Galindo, Juan (1802–1840)
Galindo, Juan (1802–1840)
Juan Galindo (christened John; b. spring or summer 1802; d. 30 January 1840), émigré Anglo-Irish activist in Central America. The eldest child of Philemon Galindo, an Anglo-Spanish actor-fencing master, and Catherine Gough, an Anglo-Irish actress, Galindo arrived in Guatemala in 1827 after service with Lord Thomas Cochrane in South American wars of independence. His varied activities brought him distinction as a scientist, Liberal propagandist, military and administrative officer, and amateur diplomat. Duty and travel provided him opportunity to survey topography, examine archaeological sites, and observe native populations and natural history phenomena that he described in articles published in European scholarly journals. Galindo decried encroachments on Central American territory and involved himself in several defensive countercolonization projects, the major one of which ignited the smoldering Belize boundary and sovereignty issue. His diplomatic mission (1835–1836) to secure British recognition of Central American sovereignty over Belize proved futile. He died while fleeing the site of the battle of El Potrero, near Tegucigalpa, Honduras.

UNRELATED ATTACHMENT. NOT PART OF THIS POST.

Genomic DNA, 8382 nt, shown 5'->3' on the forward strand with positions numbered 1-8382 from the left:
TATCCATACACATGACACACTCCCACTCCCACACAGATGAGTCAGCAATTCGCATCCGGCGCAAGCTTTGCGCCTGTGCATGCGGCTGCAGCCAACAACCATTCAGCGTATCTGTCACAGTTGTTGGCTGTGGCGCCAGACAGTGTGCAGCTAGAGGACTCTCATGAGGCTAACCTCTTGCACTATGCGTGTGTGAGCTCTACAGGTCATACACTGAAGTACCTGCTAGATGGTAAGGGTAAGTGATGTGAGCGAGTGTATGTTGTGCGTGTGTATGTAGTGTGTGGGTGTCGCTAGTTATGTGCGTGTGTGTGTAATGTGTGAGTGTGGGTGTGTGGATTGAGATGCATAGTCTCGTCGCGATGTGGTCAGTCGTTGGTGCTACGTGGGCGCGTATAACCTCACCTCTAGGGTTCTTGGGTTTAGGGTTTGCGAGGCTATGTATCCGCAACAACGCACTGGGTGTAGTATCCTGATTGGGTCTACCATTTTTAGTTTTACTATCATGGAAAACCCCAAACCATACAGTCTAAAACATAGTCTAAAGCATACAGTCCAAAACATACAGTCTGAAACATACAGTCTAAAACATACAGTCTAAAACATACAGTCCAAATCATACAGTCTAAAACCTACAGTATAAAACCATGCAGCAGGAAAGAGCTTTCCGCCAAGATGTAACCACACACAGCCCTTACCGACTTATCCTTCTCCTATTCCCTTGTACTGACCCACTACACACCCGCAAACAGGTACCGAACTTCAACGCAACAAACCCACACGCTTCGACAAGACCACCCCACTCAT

Ian Graham, "Juan Galindo, Enthusiast," in Estudios de cultura Maya (Mexico City) 3 (1963): 11-35, stresses Galindo's scientific activities and achievements.
William J. Griffith, "Juan Galindo, Central American Chauvinist," in Hispanic American Historical Review 40, no. 1 (1960): 25-52, emphasizes his role in the boundary disputes and territorial encroachment controversies of the region. William J. Griffith, Empires in the Wilderness: Foreign Colonization and Development in Guatemala, 1834–1844 (1965), lays out Galindo's involvement in a number of colonization and development projects.
Woodward, Ralph Lee. Rafael Carrera and the Emergence of the Republic of Guatemala, 1821–1871. Athens: University of Georgia Press, 1993.
William J. Griffith
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